As a part of the change of command inventories, the outgoing unit commander wants to simultaneously clean the motorpool while inspecting the equipment. The commander tells their supply personnel that the unit needs one hundred garbage bags and ten reams of copy paper in preparation for the motorpool cleanup and change of command inventories. The supply personnel go to the same cardholder and submit a purchase card request for the garbage bags and reams of paper. The cardholder makes the purchases at the local Walmart.

At the end of the billing cycle, the A/BO sees these purchases and calls the cardholder to ask for bona fide need justification for the hammer, the garbage bags, and the copy paper. The A/BO then asks if the cardholder looked for the supplies in the supply system or from an AbilityOne vendor before making the purchase at Home Depot and Walmart. The cardholder says that the outgoing commander does not want to have a financial liability investigation of property loss (FLIPL) and that the supplies were needed quickly and other methods would have taken too long. The A/BO, not wanting to cause trouble for themselves and the cardholder, approves and certifies the purchases.

This scenario highlights several issues that happen while using government purchase cards. First, it identifies the mission essential or bona fide need requirement that cardholders must adhere to. In this scenario, there was not an urgent or compelling need to purchase these supplies with the government purchase card. The cardholder should have ordered the supplies through the military supply system or purchased them from an AbilityOne retailer but decided instead to purchase the items from two large box stores. The other problem this hypothetical presents is the efficiency lost when A/BO’s are only required to review purchases at the end of the billing cycle. Here, the A/BO was put in an uncomfortable situation when determining that the purchases were not mission-essential, creating an ethical dilemma on whether to authorize the purchase or dispute it as unauthorized.

C. Hypothetical Scenario Three: A/BO Fails to Properly Review Purchases

This scenario involves a situation where the A/BO does not properly execute their duties within the government purchase card program. The A/BO is responsible for reviewing and certifying each of their seven cardholder’s purchases monthly by comparing each cardholder’s bank statements with the purchase receipts. One of the billing accounts on the installation recently replaced their A/BO because the previous A/BO was assigned to a new duty station. The billing account and A/BO reside in the logistics section of a brigade combat team-sized unit with one of the seven government purchase cards assigned to each of the seven subordinate battalion-sized units.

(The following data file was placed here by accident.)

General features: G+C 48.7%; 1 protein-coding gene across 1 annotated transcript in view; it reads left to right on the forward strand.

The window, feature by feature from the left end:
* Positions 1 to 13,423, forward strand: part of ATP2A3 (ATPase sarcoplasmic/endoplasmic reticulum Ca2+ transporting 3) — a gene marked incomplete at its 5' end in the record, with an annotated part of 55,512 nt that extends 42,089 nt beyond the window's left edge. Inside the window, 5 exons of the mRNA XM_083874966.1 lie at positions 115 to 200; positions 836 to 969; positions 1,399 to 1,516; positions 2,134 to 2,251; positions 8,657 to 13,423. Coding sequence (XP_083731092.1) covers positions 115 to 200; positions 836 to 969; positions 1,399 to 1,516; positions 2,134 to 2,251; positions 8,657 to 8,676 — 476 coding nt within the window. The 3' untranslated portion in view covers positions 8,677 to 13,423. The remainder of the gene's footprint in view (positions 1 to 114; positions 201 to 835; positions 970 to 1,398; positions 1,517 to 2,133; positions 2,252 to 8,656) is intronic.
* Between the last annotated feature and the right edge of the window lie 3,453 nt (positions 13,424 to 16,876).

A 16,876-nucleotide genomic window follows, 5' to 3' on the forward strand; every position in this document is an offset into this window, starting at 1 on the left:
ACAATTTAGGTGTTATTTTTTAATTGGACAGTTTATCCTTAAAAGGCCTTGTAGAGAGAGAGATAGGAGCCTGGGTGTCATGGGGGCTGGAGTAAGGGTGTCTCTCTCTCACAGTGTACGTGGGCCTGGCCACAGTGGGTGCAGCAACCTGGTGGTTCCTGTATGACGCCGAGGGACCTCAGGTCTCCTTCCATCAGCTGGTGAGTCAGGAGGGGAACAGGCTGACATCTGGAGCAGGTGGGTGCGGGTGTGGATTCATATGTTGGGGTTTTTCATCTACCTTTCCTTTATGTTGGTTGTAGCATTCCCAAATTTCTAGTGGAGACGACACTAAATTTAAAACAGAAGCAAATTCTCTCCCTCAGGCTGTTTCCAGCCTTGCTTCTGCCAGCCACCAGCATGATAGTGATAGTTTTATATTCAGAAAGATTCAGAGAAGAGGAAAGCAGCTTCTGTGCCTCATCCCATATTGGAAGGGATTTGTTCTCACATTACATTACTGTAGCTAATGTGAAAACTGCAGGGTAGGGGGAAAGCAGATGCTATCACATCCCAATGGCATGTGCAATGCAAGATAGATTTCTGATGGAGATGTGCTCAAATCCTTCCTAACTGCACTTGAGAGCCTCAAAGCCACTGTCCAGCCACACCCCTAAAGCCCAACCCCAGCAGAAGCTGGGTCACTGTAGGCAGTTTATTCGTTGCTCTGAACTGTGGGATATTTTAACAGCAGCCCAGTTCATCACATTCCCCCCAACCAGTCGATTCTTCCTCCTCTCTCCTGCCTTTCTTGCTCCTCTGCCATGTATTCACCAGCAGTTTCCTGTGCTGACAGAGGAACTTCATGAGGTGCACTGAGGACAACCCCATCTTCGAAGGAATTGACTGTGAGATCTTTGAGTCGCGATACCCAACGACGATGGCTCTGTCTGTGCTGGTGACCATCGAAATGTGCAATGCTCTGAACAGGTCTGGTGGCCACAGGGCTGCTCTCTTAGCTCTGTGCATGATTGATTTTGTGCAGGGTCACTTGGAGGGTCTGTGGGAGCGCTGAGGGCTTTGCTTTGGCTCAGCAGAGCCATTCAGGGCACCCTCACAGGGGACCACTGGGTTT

Although the new A/BO completed the mandatory online training for their new position, the A/BO is overwhelmed by all the rules and regulations surrounding the government purchase card program. The A/BO is a junior officer that is new to the military, and their role as A/BO is an additional duty. Because the A/BO is trying to figure out how to do their main job, understanding the requirements and ramifications of violating the government purchase card program is troubling them. The A/BO understands how to certify purchases but does not grasp how to carefully review purchases at the end of the billing cycle. Without matching the purchases to requests and receipts, the A/BO certifies their cardholder’s statements, missing questionable purchases and failing to highlight discrepancies.

At the end of the year, the A/OPC audits the A/BO’s billing account. There are numerous questionable purchases on several of the A/BO’s cardholder accounts. When asked to see documentation for these questionable purchases, the A/BO admits that there is no available documenation. The A/OPC suspends the billing account and submits a report to the installation IG to investigate the billing account for any fraud, waste, and abuse.